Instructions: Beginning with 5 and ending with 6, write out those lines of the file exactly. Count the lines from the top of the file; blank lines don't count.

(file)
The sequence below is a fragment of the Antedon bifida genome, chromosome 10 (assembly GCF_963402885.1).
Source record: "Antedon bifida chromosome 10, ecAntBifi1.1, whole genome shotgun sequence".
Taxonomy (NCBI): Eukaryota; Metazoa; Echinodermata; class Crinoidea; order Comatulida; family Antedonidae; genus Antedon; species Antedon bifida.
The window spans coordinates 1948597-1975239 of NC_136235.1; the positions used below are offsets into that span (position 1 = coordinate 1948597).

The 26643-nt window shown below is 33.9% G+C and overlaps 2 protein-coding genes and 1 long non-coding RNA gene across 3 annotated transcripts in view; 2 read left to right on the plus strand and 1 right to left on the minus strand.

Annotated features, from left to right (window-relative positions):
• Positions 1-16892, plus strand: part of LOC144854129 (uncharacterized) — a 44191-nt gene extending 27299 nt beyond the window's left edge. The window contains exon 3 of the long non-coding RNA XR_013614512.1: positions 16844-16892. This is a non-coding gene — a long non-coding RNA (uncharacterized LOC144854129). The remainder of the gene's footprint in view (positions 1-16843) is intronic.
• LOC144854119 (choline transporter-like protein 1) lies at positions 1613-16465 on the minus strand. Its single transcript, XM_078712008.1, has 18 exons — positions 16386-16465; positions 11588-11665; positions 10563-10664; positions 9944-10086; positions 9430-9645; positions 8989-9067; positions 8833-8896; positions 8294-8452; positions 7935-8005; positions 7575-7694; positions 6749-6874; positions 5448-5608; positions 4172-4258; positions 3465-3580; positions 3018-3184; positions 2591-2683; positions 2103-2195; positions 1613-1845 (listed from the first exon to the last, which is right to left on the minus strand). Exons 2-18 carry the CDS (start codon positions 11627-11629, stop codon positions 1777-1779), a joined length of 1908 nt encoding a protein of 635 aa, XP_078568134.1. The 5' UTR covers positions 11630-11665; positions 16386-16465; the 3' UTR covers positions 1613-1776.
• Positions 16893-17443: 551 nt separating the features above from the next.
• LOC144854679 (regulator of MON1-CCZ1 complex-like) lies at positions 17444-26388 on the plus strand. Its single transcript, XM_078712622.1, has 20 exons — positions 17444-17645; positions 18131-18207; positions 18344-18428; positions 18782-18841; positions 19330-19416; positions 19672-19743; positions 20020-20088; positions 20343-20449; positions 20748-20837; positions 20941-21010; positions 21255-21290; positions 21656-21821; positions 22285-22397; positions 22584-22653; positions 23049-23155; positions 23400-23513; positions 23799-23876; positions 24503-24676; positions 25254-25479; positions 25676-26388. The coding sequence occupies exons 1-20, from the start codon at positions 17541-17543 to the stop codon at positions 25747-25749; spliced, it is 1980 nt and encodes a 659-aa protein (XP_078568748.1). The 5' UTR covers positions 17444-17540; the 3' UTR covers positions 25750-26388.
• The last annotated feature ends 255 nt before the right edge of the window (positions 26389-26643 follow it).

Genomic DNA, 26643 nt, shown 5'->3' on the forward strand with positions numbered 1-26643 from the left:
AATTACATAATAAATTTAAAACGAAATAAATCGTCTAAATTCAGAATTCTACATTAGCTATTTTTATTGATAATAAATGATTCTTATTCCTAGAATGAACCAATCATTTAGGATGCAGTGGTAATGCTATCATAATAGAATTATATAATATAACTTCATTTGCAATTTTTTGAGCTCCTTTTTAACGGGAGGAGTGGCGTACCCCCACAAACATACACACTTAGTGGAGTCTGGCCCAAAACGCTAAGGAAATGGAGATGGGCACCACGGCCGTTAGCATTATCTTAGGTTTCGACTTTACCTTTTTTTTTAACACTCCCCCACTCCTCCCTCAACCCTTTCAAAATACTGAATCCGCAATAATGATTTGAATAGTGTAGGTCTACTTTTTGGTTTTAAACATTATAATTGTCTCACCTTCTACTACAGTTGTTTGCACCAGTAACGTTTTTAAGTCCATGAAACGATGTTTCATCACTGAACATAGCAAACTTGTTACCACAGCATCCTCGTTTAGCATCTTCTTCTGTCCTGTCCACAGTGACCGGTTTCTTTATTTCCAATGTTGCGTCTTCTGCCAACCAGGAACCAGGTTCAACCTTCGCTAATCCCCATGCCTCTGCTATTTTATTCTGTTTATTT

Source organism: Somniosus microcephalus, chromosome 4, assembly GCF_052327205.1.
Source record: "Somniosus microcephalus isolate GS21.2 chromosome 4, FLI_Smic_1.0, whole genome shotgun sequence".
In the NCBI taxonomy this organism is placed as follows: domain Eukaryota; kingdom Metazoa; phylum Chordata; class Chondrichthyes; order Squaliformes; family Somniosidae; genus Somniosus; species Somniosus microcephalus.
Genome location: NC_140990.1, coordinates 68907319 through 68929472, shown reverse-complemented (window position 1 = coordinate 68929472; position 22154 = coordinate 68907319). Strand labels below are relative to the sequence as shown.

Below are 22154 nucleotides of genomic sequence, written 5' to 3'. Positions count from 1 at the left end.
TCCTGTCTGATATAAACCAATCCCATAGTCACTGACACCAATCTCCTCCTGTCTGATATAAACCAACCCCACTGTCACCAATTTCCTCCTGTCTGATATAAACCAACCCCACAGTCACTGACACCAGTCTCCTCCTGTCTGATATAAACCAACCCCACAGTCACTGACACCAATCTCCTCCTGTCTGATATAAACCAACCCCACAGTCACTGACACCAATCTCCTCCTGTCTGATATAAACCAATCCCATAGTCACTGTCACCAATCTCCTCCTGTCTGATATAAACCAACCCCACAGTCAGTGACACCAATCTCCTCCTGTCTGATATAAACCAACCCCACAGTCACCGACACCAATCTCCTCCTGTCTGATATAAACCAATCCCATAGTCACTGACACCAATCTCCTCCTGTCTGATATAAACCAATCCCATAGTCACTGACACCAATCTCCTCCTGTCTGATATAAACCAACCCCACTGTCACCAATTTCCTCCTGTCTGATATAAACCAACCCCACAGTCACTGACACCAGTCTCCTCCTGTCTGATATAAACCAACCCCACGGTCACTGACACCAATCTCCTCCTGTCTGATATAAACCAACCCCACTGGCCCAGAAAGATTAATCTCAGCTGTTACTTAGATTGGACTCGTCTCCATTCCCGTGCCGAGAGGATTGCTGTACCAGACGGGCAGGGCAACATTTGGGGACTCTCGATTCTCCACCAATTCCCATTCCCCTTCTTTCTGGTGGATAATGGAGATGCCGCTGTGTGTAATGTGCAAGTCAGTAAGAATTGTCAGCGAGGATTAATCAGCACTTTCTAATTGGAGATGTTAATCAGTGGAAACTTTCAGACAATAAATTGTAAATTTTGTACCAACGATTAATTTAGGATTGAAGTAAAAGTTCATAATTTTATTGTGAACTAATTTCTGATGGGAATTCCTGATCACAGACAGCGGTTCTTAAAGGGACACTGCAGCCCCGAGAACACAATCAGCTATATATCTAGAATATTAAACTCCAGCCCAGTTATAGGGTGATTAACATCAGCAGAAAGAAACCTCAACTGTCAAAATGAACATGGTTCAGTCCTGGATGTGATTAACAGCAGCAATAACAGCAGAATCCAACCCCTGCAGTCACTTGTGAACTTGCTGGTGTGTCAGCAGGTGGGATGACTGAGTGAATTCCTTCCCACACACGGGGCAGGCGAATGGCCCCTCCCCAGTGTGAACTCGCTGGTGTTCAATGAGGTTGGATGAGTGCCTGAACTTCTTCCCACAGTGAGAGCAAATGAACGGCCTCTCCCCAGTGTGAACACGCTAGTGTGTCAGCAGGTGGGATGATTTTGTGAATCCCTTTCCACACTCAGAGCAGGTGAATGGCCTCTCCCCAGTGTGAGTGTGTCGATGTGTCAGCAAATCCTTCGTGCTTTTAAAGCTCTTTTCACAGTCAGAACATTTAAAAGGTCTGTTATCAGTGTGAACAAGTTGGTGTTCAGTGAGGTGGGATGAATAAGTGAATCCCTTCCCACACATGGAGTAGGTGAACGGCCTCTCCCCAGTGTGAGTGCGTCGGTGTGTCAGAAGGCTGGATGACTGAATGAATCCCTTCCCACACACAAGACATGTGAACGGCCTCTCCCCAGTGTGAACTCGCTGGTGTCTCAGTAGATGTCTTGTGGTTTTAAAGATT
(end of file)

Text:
The 26643-nt window shown below is 33.9% G+C and overlaps 2 protein-coding genes and 1 long non-coding RNA gene across 3 annotated transcripts in view; 2 read left to right on the plus strand and 1 right to left on the minus strand.

Annotated features, from left to right (window-relative positions):